Republican Newt Gingrich is reviving an old favorite--the Contract with America. Some may recall his party's 1994 contract of the same name. Others may remember his 2007 contract--of the same name. Now, in the February issue of Newsmax, Gingrich has penned a new, "New Contract with America" in hopes of steering the GOP back to power in 2010:

I believe there would be a lot of advantages in October to having a contract-centered campaign if the House Republicans can work their way to a serious, collective, positive commitment.
Gingrich sums up that commitment in 10 simple goals Republicans should embark on:
  1. Jobs, jobs, jobs
  2. Balance the budget
  3. An American energy plan
  4. Congressional appropriations reform
  5. Litigation reform
  6. Real health reform
  7. Every child gets ahead
  8. Protect religious liberty
  9. Protect Americans, not the rights of terrorists
  10. Defending America is job one for government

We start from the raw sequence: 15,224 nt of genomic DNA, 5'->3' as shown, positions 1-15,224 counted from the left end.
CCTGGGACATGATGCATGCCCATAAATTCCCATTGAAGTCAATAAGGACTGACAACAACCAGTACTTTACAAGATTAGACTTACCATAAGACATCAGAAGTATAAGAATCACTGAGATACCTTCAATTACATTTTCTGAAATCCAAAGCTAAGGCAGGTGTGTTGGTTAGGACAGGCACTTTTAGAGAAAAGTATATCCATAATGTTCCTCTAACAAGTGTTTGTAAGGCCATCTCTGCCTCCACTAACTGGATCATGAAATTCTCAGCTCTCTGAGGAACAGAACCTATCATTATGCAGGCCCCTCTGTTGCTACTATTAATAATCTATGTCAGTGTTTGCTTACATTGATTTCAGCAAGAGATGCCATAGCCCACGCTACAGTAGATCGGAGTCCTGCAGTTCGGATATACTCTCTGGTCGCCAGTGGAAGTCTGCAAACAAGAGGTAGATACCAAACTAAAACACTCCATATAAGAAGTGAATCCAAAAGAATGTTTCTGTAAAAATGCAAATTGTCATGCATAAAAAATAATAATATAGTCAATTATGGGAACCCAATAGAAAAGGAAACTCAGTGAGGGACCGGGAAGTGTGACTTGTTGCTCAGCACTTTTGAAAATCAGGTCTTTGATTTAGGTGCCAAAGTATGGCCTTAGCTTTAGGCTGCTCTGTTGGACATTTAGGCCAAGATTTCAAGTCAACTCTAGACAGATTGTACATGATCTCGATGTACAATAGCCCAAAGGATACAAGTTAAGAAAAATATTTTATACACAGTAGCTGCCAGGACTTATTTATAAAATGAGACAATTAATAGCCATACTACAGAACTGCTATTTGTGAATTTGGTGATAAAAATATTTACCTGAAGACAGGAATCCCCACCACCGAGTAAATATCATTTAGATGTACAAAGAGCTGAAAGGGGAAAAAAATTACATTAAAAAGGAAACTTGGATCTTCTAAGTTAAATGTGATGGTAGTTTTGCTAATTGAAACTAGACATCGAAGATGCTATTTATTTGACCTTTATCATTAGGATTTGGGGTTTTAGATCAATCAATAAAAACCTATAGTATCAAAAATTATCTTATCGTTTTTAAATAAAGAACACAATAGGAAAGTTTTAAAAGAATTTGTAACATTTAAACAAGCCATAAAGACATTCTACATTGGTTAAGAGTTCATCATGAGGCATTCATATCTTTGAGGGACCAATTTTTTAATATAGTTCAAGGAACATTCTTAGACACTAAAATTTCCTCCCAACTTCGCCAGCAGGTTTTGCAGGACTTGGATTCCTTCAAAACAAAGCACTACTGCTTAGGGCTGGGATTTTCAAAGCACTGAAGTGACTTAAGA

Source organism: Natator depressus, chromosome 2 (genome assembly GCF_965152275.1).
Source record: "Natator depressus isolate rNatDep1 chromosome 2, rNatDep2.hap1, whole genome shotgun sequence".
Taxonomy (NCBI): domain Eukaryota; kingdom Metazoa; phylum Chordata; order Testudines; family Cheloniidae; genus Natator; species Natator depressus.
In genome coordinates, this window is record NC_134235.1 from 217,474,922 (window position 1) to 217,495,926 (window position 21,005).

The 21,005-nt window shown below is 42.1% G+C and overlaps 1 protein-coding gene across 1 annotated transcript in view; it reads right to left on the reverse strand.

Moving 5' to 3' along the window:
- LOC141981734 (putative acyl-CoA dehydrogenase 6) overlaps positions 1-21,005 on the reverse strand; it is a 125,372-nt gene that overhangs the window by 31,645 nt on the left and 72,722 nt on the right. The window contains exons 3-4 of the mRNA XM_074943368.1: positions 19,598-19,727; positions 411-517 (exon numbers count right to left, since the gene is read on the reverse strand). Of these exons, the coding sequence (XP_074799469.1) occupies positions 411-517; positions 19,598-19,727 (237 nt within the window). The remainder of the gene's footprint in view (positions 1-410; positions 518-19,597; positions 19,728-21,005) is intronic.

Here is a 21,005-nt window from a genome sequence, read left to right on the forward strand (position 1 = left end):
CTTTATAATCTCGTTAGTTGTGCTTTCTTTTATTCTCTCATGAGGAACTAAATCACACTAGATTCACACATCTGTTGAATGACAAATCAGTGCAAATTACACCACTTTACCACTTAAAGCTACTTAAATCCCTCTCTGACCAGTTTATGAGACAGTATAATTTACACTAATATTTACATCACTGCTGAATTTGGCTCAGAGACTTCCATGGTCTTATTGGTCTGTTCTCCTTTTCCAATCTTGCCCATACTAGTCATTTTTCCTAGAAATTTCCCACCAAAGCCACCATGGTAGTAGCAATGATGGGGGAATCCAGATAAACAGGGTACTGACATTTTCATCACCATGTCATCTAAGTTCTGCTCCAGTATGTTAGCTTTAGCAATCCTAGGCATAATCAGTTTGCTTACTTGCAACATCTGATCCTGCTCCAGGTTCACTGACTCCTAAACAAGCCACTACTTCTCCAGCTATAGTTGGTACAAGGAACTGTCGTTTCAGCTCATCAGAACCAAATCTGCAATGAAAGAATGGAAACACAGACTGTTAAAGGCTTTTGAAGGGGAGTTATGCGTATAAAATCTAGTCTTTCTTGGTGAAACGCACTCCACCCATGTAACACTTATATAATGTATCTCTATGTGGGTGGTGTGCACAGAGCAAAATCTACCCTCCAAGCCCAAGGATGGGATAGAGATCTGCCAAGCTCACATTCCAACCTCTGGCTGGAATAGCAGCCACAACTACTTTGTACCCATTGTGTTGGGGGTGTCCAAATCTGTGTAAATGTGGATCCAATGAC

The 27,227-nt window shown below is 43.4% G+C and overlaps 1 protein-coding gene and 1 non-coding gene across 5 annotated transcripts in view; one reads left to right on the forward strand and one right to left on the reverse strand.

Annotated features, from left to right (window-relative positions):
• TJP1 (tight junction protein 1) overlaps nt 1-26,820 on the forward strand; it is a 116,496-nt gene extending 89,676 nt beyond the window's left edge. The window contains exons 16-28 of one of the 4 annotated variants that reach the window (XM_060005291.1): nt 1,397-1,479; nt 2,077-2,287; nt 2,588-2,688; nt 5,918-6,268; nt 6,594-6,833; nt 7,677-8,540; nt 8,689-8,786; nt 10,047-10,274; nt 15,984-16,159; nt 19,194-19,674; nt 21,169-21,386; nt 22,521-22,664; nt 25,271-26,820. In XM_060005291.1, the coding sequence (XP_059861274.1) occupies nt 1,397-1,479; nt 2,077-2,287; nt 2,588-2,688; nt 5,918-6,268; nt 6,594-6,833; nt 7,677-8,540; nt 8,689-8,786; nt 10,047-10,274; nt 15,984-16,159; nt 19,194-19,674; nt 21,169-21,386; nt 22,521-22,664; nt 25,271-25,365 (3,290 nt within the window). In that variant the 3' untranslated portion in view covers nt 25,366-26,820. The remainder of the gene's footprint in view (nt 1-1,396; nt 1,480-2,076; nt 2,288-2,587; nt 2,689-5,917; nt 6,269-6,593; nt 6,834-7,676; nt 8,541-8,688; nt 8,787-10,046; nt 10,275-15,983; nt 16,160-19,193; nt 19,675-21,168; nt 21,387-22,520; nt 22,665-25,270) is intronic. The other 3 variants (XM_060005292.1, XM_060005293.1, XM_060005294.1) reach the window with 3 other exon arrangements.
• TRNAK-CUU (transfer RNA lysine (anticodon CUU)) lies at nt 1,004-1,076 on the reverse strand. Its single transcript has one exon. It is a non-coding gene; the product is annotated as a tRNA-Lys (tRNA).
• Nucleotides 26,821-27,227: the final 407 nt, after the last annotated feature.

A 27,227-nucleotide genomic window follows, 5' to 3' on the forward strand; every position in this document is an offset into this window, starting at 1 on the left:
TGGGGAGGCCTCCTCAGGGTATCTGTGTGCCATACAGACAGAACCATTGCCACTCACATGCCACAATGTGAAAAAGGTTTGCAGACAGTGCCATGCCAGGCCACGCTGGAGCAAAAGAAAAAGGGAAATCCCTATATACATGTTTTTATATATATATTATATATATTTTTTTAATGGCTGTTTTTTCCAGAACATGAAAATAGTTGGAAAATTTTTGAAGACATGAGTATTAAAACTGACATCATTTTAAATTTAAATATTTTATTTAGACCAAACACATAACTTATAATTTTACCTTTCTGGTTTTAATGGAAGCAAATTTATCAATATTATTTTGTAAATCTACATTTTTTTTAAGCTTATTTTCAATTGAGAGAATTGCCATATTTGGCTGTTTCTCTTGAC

But wait! There's more. Gingrich's conservative peers also think a new contract is a good idea--just not his. Last weekend, Dick Armey, the head of FreedomWorks, hosted a group of Tea Party activists in DC to draft the "Contract For America." It's designed to create "the biggest tent around economic conservatism as possible," according to Ryan Hecker, a drafter of the piece who spoke with Politico.

If that's not hip enough for you, Matt Lewis, a conservative contributor for Politics Daily, has one too--"Contract with America Version 2.0." His 10-point plan is decidedly more snazzy sounding:
1. The American Health Care Act
2. The e-Congress Act
3. The Limited Government and Transparency Act
4. The Energy Independence Now Act
5. The Strong National Defense Act:
6. Secure Our Borders Act
7. The Free Campaign Speech and Workplace Act
8. The Science and Final Frontiers Act
9. The Savings for the Future Act
10. The Educate America Act